Dickinson resident to donate marrow
Dickinson resident Mandie Disspain, 22, will be traveling more than 500 miles at the end of April to save the life of someone she has never met.
Disspain is on a national donor registry and her bone marrow came up as a match for a 17-year-old girl who is in great need for a transplant.
Disspain, a nurse in the operating room at St. Joseph's Hospital, says working there has made her realize just how important blood, organ, tissue and bone marrow donations are.
Co-workers say her bravado has inspired them to open their hearts as well and look into ways they can give more of themselves.
"We are definitely worried about her and hope she stays safe, but what a phenomenal gift to give someone," her co-worker Allison Browning said.
Browning said Disspain's bravery and caring heart has sparked conversations in the break room about the need hospital employees see in southwest North Dakota and how others may look into similar donations.
Every year, more than 10,000 patients in the U.S. are diagnosed with life-threatening diseases and their best or only hope of a cure is a transplant from an unrelated adult donor or umbilical cord blood unit, said Kirsten Lesak-Greenberg a spokesperson for the National Marrow Donor Program in Minneapolis.
"I am donating because if one of my friends or family members needed it I would hope someone would do it for them," she said. "And it's just a nice thing to do."
She doesn't know the 17-year-old girl her marrow will go to. "I just hope that it works, and that she will be able to live a happy healthy life."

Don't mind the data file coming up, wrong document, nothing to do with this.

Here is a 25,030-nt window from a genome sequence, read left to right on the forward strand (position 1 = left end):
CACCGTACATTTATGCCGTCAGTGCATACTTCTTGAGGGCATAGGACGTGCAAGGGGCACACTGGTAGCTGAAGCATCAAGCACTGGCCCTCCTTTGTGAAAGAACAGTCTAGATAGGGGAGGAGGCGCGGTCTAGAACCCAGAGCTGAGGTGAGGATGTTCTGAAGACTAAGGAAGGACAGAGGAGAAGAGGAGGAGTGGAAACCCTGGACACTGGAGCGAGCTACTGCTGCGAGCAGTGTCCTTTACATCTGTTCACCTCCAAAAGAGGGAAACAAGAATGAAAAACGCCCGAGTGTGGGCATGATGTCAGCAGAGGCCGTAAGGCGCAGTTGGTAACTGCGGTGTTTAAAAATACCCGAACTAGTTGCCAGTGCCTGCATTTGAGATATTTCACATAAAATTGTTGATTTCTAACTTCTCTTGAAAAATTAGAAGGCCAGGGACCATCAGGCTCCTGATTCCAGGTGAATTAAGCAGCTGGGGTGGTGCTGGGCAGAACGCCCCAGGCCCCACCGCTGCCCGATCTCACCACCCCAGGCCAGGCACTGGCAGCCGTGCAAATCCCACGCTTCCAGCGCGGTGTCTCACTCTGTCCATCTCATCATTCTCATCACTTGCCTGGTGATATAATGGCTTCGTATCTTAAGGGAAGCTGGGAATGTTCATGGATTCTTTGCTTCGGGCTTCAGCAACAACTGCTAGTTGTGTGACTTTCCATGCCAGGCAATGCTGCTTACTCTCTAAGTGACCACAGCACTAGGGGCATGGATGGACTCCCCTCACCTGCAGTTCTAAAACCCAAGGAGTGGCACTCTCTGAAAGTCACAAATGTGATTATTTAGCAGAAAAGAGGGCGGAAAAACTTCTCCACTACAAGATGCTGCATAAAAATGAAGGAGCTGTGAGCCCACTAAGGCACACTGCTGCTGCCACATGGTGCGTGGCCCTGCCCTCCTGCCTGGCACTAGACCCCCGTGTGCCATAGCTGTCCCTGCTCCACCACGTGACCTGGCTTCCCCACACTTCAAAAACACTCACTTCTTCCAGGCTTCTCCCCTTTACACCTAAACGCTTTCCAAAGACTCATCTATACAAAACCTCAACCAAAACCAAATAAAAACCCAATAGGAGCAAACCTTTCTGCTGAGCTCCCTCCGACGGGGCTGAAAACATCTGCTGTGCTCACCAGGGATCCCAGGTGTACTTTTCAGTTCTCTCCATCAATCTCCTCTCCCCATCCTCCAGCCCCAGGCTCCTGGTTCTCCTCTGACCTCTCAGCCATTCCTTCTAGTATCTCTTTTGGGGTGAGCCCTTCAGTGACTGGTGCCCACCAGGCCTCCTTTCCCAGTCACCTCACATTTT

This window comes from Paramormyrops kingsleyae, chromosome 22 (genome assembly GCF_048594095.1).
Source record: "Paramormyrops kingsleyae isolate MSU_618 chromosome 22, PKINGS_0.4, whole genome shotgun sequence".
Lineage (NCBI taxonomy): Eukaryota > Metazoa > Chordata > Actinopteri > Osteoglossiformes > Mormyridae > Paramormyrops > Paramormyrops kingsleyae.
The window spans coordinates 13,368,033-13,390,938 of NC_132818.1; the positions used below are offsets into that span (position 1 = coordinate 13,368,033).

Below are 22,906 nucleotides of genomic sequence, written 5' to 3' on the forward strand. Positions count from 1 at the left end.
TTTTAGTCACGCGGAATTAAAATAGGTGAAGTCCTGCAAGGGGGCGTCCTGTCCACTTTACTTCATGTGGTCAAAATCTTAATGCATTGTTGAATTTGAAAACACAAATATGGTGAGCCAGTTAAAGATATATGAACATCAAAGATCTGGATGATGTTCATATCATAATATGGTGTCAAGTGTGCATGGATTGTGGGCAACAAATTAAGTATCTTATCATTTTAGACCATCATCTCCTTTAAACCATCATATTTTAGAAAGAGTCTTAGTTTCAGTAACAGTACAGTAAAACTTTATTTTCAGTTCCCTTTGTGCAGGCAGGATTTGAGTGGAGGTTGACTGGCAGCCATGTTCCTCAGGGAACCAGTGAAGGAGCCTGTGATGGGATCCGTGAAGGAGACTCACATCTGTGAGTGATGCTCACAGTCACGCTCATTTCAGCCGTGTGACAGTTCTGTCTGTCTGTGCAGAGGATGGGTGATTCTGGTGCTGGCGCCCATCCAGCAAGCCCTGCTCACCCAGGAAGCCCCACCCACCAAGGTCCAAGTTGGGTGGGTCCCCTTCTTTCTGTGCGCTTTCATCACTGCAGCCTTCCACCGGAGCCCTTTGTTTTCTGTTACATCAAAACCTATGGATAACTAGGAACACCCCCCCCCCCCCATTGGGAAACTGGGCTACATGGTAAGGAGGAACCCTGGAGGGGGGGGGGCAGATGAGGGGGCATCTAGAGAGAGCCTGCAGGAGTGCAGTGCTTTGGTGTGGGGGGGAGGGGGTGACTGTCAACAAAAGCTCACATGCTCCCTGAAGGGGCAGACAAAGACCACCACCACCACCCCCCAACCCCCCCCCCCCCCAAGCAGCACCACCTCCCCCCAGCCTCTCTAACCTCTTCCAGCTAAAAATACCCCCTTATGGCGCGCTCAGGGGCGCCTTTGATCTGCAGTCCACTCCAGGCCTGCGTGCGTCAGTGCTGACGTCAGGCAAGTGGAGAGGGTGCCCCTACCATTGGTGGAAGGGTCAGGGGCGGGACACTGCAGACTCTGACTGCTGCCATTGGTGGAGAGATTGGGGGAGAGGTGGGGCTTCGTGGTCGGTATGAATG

Bone marrow is the soft, fatty tissue inside bones that contains stem cells which give rise to blood cells.
A transplant delivers healthy bone marrow stem cells into a patient. It replaces bone marrow that is either not working properly or has been destroyed by chemotherapy or radiation.
How it works
There are three types of bone marrow transplants, autologous, umbilical and allogeneic (the type Disspain is doing).
Allogeneic transplants are done by taking stem cells from a donor's marrow or blood and placing it into a patient's body, Lesak-Greenberg said.
"In order to do this type of transplant a genetic match must be found," Lesak-Greenberg said, adding the match is found through testing. Sometimes that can be a relative of the patient but more often it is a donor from a national registry.
"About 70 percent of the patients in need of a transplant do not have a match in their family," Lesak-Greenberg said.
After a match has been found and the patient's unhealthy tissue is destroyed, then stem cells are collected from the donor either by minor surgery or from the blood and transfused into the patient's body.
Collection through surgery is done by putting the patient under anesthesia and inserting a needle/ into the rear hip bone and the bone marrow (a thick red liquid) is extracted, Disspain said, adding that is how hers will be collected. "Several skin and bone punctures are required but there are no incisions or stitches."
"The process is similar to receiving a blood transfusion," Disspain said. "The cells go right into the bloodstream and find their own way to the bone marrow. Usually, no surgery is required."
Usually one to two quarts of marrow and blood are harvested, Lesak-Greeberg said.
"It may sound like a lot but it really only represents about 2 percent of a person's bone marrow, which the body replaces in four weeks," Lesak-Greenberg said.
When the anesthesia wears off, the donor may feel some discomfort at the harvest site. The pain will be similar to that associated with a hard fall on the ice and can usually be controlled with Tylenol.